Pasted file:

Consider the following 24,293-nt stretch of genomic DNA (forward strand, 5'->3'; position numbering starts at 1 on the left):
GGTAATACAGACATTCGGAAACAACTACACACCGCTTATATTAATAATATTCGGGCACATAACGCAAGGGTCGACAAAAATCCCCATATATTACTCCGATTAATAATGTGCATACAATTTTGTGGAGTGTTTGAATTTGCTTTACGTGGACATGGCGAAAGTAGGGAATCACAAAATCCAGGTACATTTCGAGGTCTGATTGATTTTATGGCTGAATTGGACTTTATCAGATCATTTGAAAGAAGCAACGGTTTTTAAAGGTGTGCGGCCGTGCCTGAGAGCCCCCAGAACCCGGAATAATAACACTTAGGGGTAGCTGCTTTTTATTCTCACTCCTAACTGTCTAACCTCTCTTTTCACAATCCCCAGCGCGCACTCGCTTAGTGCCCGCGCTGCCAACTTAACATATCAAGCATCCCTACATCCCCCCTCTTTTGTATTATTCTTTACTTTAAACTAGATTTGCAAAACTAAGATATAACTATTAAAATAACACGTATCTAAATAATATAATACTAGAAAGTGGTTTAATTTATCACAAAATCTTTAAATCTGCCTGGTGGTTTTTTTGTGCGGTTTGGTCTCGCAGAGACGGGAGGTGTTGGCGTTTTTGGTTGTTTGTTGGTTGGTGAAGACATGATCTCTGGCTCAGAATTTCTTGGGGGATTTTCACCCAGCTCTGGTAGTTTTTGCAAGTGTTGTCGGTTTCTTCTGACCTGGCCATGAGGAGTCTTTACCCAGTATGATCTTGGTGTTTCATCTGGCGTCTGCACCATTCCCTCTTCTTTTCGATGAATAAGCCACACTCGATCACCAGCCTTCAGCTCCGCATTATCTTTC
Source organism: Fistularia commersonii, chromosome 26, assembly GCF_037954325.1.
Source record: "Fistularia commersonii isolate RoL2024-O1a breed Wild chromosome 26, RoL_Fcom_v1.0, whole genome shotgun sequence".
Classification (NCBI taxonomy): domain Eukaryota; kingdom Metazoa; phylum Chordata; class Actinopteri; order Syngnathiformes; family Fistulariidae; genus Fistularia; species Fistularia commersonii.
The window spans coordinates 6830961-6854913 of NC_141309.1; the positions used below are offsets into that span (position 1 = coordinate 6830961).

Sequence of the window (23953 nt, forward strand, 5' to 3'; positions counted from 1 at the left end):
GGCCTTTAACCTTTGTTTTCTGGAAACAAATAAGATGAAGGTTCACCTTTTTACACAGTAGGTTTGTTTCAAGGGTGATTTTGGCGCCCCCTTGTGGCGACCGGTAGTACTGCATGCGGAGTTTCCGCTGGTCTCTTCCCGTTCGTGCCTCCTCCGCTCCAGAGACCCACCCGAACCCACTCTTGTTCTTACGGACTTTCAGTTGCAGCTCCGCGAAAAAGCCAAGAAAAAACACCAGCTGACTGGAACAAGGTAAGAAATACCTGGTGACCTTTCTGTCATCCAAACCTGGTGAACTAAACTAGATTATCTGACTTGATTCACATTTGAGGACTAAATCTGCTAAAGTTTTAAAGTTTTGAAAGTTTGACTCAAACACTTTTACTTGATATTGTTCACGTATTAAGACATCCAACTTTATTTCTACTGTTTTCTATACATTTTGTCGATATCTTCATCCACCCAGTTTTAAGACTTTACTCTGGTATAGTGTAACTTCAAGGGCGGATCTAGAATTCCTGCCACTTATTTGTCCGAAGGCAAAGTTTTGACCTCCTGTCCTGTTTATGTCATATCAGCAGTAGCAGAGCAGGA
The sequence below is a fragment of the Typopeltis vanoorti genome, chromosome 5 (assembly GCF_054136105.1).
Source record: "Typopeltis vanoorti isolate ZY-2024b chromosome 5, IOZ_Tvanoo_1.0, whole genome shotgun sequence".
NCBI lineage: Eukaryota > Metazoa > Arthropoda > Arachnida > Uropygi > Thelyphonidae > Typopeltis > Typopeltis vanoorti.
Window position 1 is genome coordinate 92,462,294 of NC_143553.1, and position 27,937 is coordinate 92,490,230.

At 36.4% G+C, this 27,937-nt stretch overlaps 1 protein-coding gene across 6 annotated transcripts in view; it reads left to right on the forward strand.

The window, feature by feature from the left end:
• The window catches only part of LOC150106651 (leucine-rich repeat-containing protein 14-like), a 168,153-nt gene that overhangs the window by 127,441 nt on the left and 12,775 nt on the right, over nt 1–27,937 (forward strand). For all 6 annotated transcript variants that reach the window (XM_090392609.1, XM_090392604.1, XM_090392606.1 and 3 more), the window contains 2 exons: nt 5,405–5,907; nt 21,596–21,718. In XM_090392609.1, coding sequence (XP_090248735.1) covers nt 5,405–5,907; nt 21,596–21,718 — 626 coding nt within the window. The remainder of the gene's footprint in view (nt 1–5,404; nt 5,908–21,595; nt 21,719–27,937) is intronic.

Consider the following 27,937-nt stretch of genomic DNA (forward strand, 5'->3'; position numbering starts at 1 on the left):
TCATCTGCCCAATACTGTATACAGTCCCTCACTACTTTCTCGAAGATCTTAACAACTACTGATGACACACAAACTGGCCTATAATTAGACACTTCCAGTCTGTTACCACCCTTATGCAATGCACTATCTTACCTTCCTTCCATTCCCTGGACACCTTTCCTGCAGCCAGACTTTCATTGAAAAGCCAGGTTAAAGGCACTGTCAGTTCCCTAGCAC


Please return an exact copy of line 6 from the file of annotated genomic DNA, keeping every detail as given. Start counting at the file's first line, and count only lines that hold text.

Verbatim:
The window spans coordinates 6830961-6854913 of NC_141309.1; the positions used below are offsets into that span (position 1 = coordinate 6830961).